What is a dry socket?
Dry socket is a commonly used term for one relatively uncommon complication following tooth extraction. Following uncomplicated tooth extraction some discomfort is expected. When severe pain and a foul odor is present, dry socket is a possibility.
After a tooth is removed, it is normal for the hole (socket) left behind to fill with blood and clot. Many factors influence clotting time, including medications taken by the patient. The blood clot has a vital role in normal healing. The blood clot covers the exposed bone and provides a “scaffold” for the body to bridge the gap with hard (bone) and soft (gum) tissue. If this clot is not present / lost, the patient will typically experience severe pain beginning 2 – 3 days after tooth extraction. In addition healing time is prolonged.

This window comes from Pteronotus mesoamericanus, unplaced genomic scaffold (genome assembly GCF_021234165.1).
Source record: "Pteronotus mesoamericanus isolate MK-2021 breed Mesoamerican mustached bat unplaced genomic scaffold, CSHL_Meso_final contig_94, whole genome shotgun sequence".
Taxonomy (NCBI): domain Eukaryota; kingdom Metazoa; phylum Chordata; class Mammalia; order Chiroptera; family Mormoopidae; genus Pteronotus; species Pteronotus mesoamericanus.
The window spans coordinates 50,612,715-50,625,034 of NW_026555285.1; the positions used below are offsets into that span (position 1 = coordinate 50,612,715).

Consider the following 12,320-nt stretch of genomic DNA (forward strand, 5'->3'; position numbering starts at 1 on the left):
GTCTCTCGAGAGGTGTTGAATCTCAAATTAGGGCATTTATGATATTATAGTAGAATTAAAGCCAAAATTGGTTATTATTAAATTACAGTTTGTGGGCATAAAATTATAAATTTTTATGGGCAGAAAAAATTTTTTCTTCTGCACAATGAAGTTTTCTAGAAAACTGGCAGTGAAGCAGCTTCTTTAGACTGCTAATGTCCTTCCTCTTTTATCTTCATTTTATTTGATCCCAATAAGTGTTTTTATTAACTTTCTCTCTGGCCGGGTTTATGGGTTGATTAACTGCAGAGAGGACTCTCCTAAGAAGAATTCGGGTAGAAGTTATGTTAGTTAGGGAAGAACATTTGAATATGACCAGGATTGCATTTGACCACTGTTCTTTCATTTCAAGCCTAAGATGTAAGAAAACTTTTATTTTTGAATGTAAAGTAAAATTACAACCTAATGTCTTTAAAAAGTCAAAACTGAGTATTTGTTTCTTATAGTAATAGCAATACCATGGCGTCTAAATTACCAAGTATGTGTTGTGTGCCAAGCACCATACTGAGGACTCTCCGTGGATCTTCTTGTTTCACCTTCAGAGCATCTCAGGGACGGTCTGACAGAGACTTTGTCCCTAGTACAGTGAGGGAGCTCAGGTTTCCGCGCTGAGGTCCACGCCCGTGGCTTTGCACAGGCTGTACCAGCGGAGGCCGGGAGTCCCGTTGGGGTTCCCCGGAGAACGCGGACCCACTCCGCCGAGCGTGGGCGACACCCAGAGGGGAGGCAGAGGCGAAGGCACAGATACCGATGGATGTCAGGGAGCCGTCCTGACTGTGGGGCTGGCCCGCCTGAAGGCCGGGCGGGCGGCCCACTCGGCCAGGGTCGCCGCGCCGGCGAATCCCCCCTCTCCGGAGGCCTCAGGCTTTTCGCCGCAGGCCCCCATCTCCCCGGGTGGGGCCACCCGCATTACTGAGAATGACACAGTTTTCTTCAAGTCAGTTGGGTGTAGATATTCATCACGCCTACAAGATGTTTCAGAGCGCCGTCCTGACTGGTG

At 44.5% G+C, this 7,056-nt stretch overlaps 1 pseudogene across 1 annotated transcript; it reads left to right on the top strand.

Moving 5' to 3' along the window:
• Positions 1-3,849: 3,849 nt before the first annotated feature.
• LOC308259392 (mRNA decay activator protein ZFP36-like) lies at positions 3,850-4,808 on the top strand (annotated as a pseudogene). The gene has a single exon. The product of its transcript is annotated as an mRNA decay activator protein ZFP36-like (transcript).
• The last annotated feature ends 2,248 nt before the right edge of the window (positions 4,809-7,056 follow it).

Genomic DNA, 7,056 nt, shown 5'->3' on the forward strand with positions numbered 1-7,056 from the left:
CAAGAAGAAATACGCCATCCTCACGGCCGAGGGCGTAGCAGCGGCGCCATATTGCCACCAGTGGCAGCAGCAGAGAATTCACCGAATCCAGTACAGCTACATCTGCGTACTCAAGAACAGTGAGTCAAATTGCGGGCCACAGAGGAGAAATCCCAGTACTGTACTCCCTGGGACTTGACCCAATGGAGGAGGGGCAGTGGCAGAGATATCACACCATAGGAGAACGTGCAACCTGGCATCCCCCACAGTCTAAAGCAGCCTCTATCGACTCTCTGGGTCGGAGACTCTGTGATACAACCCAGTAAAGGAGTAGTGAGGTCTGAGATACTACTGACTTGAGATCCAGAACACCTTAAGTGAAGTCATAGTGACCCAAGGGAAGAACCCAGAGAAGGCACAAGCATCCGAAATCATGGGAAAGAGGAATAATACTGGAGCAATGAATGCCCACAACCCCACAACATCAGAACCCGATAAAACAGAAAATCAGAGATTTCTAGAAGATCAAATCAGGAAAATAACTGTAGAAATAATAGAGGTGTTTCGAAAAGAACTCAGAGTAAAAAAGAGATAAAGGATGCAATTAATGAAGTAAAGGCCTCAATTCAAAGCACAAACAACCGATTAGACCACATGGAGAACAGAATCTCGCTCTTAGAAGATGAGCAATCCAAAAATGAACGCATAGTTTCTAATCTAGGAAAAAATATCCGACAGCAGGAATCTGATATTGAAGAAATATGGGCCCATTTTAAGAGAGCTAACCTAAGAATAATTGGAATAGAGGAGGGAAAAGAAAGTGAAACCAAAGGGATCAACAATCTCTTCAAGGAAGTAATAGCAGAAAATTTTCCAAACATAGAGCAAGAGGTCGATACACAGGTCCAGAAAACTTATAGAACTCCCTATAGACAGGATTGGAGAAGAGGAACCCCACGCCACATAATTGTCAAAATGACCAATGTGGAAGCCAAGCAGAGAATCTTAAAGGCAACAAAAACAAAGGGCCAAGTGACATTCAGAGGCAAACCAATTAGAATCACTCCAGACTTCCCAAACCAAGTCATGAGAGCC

Dry sockets do heal, they just take longer, smell worse and really hurt. The patient should return to the treating dentist to be evaluated. The common use of bisphosphonates (drugs used to treat osteoporosis and osteopenia) has created another type of abnormal healing after tooth extraction. The use of this class of drugs should be discussed with the treating dentist PRIOR to tooth extraction
Paul L. Caputo, DDS3490 E Lake Rd S Suite A